Science fiction is quickly becoming science fact. Harald Ott, a researcher and thoracic surgeon at Massachusetts General Hospital, has successfully created a lab-grown limb from a rat. This limb is fully functional, circulates blood, and responds to external stimuli.
The groundwork for creating this artificial rat limb started with using a real limb from a living rat. All of the living cells were removed from the limb until all that remained was the "scaffold" of the limb. The "scaffold" is what is left over after every living cell has been removed. It is the foundation that Ott and his team used to plant the cells that would grow to become blood vessels and muscles. Once the seeding of the cells was finished, the new limb was allowed to grow for two weeks in a special bioreactor.
After the limb was grown, testing was done to determine if the limb would actually work. Ott was able to determine that the muscles functioned properly by stimulating them with electricity. The lab-grown limb was then attached to a living rat to see how it would work. It was discovered that blood circulated from the rat to the new limb normally. It was not determined if the rat would reject the new limb or not.
The purpose of this work is to eventually be able to regrow limbs for people who have lost one or more of theirs. If scientists are able to do this at the human level, prosthetics would become a thing of the past. Any person who has lost a limb will be able to have a new one regrown that looks and functions like a real one. The cells that would be used to regrow a limb would come from the patient. Since the patient's own cells will be used, rejection of the limb will not happen. Ott comments on how this could change the world for amputees.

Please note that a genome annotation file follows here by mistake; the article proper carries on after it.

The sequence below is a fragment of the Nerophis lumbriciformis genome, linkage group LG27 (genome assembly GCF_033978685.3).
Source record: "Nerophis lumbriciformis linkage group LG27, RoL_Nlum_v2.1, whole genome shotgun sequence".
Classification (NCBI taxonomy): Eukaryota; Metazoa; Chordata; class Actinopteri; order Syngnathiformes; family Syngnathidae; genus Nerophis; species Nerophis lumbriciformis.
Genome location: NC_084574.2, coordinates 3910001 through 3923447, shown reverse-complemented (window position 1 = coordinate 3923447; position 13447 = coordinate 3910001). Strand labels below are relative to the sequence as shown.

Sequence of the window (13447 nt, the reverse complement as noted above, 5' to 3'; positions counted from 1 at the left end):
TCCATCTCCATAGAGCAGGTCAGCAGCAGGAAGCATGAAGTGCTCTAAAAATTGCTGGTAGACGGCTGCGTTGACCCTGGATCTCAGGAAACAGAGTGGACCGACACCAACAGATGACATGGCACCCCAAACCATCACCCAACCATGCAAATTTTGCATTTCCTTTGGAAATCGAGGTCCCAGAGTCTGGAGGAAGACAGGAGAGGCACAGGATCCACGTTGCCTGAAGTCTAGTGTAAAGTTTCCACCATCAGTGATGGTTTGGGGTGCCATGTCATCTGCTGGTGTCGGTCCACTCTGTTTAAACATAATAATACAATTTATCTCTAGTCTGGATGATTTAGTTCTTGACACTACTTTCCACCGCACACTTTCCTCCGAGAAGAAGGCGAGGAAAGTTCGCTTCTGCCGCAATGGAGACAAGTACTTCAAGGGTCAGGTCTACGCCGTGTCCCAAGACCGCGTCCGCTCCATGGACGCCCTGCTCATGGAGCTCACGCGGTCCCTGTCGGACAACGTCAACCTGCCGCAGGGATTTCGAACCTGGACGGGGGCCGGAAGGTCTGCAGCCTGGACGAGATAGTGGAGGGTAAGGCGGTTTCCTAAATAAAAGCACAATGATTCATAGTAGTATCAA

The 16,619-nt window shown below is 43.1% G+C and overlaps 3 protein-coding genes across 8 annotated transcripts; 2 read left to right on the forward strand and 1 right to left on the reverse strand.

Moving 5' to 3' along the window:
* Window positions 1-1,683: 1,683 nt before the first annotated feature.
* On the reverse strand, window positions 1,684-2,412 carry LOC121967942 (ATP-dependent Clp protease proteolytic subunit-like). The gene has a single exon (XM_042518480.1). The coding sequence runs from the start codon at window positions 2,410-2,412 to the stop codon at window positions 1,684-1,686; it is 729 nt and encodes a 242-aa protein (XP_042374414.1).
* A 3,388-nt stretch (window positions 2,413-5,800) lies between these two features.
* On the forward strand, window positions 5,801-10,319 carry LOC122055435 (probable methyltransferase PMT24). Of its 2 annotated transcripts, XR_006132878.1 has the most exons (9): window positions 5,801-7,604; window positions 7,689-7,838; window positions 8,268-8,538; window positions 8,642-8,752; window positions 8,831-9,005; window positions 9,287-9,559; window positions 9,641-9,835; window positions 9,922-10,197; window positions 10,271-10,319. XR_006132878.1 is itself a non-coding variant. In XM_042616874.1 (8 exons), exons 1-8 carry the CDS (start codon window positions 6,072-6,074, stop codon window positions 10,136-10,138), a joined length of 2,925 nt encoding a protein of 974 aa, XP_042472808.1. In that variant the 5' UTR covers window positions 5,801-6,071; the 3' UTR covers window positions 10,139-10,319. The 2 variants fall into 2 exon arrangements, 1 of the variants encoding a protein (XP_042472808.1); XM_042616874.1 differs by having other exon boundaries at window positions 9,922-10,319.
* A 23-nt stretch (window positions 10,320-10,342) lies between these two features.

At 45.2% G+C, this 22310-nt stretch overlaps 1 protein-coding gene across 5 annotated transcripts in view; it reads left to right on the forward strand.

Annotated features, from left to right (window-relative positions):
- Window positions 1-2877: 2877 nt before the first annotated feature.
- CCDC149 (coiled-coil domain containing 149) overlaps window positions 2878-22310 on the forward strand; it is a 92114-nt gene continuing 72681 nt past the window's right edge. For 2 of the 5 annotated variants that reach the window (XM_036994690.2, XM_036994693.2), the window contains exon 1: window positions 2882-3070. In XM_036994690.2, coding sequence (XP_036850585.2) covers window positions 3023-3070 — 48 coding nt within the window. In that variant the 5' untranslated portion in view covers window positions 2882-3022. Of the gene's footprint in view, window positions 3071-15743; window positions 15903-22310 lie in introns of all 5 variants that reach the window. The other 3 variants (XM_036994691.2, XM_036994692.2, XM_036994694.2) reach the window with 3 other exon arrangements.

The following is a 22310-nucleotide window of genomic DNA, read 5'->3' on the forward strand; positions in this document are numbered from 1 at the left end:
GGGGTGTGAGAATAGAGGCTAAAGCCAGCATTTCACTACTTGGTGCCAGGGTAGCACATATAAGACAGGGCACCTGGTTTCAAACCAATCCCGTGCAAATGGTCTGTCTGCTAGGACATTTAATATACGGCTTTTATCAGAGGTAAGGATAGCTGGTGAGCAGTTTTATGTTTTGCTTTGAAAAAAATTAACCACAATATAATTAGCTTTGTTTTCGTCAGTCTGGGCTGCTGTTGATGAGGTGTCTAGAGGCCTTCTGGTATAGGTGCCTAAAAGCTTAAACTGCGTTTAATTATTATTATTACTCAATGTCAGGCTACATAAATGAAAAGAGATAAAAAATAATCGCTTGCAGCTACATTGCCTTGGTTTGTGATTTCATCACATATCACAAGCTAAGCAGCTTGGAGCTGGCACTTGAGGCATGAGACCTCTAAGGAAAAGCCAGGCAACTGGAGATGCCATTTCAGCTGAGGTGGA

"There are 1.5 million amputee patients in the States, and that burden on them is terrible from a psychological perspective and a functional one. Even with prosthetics, many patients who have forearm loss do not regain full independence in terms of taking care of themselves, because the dexterity of these devices is not quite there yet."Other researchers are skeptical that this will ever be possible at the human level. Oskar Aszmann, a professor of plastic and reconstructive surgery at the Medical University of Vienna, does not believe this will ever happen.
"For a complex organ like the hand, there are so many tissues and compartments that this will definitely not be a feasible protocol. Although this is a worthy endeavor, it must at this stage remain in the academic arena, not as a clinical scenario."Do you think lab-grown limbs will eventually be available for humans?
[Image via Washington Post]